There is more to the story of English Major.
I finished my overpriced tea and walked over to the library for a bit of tedious Welsh-language post-modernism. It is a genre that annoys me in the Welsh medium. I think that is because it didn't arrive until the late 80s, which is about when most people elsewhere were starting to think that postmodernism was dead. Welsh-language culture has a bad habit of jumping on the band wagon only after the wagon has actually stopped and been abandoned. Grunge is scheduled to take the Welsh music scene by storm next year.
The library and the humanities building are within a stone's throw of each other, separated by a small green area with trees and shrubs and a wee hill that seems to be the exclusive domain of cute girls when the weather is nice. In the library, I found a study area near a window and was able to look down and see that English Major was still out there with his Chinese yo-yo: swinging it around his leg, popping it into the air, dropping it and having to chase after it into packs of passing students.
Eventually he grew tired of really only being able to do two tricks, packed the yo-yo into his bag (if you guessed olive green over-the-shoulder bag, you guessed correctly!) and started to head off. But a group of girls called down to him from the first floor (FTYPAH: "second floor") and clearly asked him to perform for them. Man of my own heart, he set down his bag and started at it again, this time trying to pop the yo-yo up as high as the girls' window.
Appropriate to my earning-a-Welsh-degree nature, I felt a twinge of jealousy toward English Major. I wished I had some kind of talent that would cause girls to lean out a window and call to me. Damn it, why did I never learn how to Chinese yo-yo, or play harmonica, or do anything impressive? The closest thing I have to a talent is my ability to (poorly) imitate James Hetfield.
Pop into the air, around the leg, around the leg, pop, pop, around the other leg. The girls clapped and then closed the window, turning their attention to the class inside.
They had stopped English Major directly in front of a bench, the occupant of which was a red-haired girl who had been poring over a book that looked overly large and boring even from 50 feet away. She smiled at him and laughed at some little joke and he decided to keep at it with his Chinese yo-yo.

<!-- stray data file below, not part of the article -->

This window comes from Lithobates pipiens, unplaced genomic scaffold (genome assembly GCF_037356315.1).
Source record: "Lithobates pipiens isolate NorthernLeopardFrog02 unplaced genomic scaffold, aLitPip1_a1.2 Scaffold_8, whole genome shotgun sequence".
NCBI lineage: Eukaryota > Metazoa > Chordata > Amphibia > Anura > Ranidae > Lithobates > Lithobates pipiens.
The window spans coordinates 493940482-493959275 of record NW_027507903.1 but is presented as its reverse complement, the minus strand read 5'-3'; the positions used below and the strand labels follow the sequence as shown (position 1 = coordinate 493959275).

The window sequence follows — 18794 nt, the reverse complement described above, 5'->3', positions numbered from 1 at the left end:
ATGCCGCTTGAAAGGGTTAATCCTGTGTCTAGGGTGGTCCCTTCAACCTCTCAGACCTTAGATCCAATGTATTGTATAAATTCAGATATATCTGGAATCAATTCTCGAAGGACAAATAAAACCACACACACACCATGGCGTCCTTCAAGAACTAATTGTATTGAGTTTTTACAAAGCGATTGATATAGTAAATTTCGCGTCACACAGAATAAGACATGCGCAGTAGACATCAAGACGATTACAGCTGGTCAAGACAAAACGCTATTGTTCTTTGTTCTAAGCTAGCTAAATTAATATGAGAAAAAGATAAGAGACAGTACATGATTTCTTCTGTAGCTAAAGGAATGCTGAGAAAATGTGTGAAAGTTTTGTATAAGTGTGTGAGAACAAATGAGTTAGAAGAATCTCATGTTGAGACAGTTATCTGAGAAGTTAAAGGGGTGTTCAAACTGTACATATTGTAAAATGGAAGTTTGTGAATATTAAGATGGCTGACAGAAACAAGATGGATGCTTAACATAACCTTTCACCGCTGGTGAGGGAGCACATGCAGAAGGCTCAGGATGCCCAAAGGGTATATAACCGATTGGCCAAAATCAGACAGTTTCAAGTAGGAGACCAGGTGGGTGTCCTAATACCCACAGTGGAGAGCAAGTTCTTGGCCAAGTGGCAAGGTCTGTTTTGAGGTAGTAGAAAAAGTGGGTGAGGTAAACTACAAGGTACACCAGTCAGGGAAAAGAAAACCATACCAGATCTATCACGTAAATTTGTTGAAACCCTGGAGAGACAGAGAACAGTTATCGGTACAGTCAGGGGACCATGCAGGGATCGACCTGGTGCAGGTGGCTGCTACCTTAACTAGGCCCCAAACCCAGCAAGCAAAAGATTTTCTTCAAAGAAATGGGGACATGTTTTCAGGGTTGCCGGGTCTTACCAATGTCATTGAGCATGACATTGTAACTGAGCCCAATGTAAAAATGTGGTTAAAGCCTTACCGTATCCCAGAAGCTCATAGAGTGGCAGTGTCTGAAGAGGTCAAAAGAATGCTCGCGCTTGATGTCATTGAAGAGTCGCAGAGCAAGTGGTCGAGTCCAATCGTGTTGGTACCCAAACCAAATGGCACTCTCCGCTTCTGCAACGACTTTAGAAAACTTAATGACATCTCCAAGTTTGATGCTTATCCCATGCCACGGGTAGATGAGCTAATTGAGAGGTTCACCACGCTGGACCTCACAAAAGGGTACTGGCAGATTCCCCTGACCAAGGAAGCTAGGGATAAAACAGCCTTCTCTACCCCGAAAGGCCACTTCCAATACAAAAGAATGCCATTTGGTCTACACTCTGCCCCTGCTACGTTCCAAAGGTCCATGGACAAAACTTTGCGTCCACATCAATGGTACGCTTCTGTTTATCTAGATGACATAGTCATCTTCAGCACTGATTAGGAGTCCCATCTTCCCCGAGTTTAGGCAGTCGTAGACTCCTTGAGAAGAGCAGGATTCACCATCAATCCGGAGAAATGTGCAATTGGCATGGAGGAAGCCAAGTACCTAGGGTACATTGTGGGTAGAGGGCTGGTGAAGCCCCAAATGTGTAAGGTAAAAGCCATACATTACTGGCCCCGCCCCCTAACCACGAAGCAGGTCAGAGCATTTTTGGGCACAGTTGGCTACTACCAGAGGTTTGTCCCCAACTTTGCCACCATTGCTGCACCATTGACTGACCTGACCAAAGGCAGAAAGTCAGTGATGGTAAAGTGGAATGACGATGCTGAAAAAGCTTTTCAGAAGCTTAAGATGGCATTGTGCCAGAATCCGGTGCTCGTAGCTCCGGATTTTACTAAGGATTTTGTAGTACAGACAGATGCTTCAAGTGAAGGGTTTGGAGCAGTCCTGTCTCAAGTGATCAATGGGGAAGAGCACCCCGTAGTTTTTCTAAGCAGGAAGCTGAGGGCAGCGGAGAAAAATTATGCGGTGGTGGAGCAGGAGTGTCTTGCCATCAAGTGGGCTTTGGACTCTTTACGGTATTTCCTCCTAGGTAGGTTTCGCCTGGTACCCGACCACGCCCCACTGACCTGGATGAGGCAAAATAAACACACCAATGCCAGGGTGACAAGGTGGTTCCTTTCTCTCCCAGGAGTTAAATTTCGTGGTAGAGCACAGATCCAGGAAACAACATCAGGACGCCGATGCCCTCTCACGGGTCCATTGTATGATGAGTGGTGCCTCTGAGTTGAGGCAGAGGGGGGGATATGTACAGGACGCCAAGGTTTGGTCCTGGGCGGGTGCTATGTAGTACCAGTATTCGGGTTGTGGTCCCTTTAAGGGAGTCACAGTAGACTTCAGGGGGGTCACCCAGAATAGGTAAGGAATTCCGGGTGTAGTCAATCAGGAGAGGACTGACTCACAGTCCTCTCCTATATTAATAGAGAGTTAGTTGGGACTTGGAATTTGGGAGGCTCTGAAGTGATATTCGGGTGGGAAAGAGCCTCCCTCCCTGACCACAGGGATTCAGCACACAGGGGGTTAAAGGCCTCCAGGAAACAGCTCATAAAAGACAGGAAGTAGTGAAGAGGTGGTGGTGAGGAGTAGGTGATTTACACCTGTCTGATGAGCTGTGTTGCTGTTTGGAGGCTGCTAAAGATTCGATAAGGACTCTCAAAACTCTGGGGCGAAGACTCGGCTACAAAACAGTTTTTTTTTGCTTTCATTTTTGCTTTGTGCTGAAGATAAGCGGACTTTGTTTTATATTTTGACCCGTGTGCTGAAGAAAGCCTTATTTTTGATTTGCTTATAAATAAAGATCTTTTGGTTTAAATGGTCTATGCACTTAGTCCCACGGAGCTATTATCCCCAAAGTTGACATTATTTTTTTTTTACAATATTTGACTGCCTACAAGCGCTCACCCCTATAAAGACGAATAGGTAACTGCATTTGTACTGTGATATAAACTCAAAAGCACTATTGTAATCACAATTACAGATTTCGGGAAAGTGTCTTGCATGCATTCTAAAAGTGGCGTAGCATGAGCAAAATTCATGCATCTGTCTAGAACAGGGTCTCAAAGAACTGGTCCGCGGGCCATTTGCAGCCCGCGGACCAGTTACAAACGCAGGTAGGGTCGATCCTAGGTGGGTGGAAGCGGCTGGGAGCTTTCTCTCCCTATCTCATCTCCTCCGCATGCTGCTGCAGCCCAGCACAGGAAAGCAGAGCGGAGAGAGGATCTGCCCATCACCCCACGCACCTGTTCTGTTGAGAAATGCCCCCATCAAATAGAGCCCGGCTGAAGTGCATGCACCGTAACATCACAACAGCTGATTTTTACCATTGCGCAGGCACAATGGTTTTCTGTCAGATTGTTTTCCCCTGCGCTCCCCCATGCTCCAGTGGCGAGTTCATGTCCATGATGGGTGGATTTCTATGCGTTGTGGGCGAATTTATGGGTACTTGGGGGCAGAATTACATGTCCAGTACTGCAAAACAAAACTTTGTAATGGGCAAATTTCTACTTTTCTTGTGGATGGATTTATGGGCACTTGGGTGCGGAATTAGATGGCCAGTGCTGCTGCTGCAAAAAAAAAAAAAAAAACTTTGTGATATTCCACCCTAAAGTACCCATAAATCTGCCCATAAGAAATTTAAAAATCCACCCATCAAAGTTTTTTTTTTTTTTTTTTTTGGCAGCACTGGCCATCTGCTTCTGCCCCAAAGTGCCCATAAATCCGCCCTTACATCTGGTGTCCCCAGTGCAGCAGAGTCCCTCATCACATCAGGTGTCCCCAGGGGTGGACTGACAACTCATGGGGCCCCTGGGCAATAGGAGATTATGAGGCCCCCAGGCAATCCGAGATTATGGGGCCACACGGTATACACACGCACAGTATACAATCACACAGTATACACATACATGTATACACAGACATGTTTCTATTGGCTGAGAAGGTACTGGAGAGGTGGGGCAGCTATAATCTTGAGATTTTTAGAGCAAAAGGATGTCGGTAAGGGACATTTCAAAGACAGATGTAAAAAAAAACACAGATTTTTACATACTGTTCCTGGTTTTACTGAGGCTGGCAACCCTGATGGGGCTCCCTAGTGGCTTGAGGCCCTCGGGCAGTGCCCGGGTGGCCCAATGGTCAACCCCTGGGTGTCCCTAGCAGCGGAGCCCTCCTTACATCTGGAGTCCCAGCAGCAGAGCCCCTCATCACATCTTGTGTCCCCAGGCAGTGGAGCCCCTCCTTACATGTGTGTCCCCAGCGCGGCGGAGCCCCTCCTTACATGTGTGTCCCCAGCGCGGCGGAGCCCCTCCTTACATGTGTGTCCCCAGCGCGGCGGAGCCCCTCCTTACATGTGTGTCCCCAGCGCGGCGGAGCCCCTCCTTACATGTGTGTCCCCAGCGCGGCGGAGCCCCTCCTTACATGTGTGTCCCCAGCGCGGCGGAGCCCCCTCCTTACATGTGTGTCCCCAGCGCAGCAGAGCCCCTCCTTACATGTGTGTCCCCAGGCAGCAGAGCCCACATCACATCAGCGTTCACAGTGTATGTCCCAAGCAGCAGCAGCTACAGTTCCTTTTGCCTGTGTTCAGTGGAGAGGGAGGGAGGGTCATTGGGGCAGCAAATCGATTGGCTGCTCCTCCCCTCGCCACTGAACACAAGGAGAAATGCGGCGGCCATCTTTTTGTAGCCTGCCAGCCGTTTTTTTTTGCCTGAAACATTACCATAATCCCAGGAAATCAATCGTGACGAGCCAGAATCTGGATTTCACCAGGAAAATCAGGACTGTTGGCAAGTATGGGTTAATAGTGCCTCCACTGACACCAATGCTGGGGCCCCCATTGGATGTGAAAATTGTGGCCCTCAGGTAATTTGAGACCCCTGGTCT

I went back to my reading. Occasionally I would look out the window and see that English Major and the red-haired girl were still there. She tilted her head and smiled at him.
If you look out for it, you see this sort of thing a lot on a university campus. All the stages of love play out in front of you in looks and glances and smiles and hands held and hugs and kisses. A university campus is filled with that, and so many of its occupants bumbling madly foolishly through it. Love is so desperately fragile, and yet so often we run at it with lumbering intensity, as if we are riding a piano down a flight of stairs: Love me! Crash! Thud!
Here, though was the gentle stupid beginning wrapped in the golden late-winter sun. It was like watching a film.
English Major and the red-haired girl talked for about 50 minutes. She laughed. She played with her hair. She held up her boring book and said with body language, at least, that she would much rather be talking to him. He kept at his Chinese yo-yo. The greatest challenge of talking to a girl is knowing what to do with your hands.
Eventually it was time to move on. He put the yo-yo back in his bag, gave that silly floppy-hand wave that is more an excited and nervous "thank you" than "goodbye," then turned and walked away at high speed, trying not to look back. Looking back would be uncool. He walked in the wrong direction -- opposite of where he had been headed before talking to the red-haired girl.
She put her book in her bag, got up, looked back in the direction English Major had gone, and then started walking toward the library. As she passed under my little library window vantage point I could see her face clearly. She was grinning.
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